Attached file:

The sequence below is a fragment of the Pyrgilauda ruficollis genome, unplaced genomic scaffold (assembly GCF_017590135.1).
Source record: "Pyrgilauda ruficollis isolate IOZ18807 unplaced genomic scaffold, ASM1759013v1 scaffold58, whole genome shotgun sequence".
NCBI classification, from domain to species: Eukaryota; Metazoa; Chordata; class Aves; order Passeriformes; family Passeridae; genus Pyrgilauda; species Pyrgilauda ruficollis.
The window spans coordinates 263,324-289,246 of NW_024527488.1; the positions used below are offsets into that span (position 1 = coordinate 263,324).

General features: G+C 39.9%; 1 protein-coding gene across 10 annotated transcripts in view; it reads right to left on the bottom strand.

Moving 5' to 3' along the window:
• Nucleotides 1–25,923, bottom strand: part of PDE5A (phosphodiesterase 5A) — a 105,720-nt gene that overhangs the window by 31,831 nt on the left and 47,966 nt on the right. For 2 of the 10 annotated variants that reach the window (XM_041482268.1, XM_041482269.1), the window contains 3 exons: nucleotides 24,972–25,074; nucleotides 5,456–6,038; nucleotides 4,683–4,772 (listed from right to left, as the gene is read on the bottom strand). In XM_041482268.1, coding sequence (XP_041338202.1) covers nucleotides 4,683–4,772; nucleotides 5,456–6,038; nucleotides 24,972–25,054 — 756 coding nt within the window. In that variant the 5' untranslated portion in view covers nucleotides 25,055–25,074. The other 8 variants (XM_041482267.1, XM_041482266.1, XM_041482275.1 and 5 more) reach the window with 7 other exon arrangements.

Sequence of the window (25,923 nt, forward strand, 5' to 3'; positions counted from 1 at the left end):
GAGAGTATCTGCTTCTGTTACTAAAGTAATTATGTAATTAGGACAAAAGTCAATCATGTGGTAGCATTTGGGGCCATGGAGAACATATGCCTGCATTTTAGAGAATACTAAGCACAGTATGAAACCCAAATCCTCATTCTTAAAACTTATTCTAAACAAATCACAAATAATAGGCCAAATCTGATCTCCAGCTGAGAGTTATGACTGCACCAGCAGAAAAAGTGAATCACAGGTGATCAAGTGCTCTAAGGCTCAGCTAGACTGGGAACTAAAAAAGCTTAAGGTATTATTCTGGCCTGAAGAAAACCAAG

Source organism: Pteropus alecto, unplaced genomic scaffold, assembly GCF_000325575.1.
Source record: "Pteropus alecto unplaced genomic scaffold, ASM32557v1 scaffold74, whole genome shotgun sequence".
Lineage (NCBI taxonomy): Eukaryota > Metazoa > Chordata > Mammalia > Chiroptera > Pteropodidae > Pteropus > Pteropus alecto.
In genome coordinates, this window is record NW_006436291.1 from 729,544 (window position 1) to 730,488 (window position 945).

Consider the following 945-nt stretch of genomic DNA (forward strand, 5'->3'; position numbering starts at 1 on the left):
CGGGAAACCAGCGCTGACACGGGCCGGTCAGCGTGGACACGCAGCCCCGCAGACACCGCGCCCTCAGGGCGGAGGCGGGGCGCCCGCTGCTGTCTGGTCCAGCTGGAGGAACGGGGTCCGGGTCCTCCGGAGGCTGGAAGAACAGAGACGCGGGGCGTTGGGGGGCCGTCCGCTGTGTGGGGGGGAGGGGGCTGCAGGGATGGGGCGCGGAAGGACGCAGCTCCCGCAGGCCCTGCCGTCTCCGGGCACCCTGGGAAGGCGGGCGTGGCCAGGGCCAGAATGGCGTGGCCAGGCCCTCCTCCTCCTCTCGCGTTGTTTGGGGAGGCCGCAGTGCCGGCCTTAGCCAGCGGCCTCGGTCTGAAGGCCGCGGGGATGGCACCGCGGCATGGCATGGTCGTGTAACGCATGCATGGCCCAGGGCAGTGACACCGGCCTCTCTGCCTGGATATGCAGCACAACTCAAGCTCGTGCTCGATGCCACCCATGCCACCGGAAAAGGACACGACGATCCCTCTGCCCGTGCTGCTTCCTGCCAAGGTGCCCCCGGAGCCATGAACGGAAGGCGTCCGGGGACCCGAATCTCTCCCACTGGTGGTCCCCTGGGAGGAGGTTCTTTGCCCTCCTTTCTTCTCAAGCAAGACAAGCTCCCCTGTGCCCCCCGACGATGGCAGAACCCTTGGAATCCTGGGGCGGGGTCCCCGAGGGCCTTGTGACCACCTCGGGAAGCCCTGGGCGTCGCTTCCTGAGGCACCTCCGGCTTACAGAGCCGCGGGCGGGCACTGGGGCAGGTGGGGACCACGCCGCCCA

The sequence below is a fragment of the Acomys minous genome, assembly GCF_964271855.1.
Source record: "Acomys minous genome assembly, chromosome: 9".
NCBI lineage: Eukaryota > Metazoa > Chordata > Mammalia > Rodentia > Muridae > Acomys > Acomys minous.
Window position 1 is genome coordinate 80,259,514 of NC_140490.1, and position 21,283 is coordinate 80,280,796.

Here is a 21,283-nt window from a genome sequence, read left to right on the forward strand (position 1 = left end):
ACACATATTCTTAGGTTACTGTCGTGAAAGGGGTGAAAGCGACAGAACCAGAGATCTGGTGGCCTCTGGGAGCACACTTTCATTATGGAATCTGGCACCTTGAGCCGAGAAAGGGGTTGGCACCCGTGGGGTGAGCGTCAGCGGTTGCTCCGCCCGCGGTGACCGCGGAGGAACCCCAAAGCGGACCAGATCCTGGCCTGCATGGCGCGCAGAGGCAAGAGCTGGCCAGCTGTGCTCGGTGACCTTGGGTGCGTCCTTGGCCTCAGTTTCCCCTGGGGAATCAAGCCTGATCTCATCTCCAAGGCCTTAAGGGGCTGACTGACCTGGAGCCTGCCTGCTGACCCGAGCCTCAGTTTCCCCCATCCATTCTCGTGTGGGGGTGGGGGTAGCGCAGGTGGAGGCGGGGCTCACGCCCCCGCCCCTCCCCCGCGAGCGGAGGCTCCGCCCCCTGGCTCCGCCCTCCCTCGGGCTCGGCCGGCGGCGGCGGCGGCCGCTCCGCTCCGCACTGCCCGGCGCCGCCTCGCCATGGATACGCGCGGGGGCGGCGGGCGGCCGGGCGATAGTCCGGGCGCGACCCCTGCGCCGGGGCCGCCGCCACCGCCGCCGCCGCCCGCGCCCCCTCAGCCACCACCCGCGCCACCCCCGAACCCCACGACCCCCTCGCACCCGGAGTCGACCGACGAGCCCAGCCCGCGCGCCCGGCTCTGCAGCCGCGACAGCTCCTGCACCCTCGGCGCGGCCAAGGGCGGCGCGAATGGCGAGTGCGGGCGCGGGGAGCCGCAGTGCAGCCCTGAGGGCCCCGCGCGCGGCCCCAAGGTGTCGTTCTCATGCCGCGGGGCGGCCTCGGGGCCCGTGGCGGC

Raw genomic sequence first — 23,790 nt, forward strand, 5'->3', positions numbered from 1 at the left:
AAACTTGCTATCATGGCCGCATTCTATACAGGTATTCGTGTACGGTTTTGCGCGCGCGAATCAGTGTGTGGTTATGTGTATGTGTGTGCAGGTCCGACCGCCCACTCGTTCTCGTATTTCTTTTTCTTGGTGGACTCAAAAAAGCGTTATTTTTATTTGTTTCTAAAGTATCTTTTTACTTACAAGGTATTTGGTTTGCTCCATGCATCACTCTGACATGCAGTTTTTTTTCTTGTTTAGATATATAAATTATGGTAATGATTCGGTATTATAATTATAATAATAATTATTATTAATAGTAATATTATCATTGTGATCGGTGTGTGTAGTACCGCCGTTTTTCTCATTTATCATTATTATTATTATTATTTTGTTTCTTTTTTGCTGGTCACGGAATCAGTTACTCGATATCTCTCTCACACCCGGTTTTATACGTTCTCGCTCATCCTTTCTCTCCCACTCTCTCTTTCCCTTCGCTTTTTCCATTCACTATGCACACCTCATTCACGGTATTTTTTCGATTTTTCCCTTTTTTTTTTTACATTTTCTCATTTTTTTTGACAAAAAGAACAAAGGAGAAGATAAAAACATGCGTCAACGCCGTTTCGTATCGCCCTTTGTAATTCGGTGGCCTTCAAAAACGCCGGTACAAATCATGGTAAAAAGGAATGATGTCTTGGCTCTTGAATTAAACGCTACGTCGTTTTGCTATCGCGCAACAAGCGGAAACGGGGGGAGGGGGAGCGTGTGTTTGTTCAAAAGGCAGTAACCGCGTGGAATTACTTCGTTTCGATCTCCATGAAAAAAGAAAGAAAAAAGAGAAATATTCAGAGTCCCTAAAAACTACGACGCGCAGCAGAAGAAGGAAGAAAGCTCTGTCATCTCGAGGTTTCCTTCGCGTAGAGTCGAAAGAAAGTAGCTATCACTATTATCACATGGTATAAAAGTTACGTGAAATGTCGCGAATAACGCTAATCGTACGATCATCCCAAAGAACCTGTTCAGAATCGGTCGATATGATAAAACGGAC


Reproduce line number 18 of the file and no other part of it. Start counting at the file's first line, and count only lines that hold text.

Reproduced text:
NCBI lineage: Eukaryota > Metazoa > Chordata > Mammalia > Rodentia > Muridae > Acomys > Acomys minous.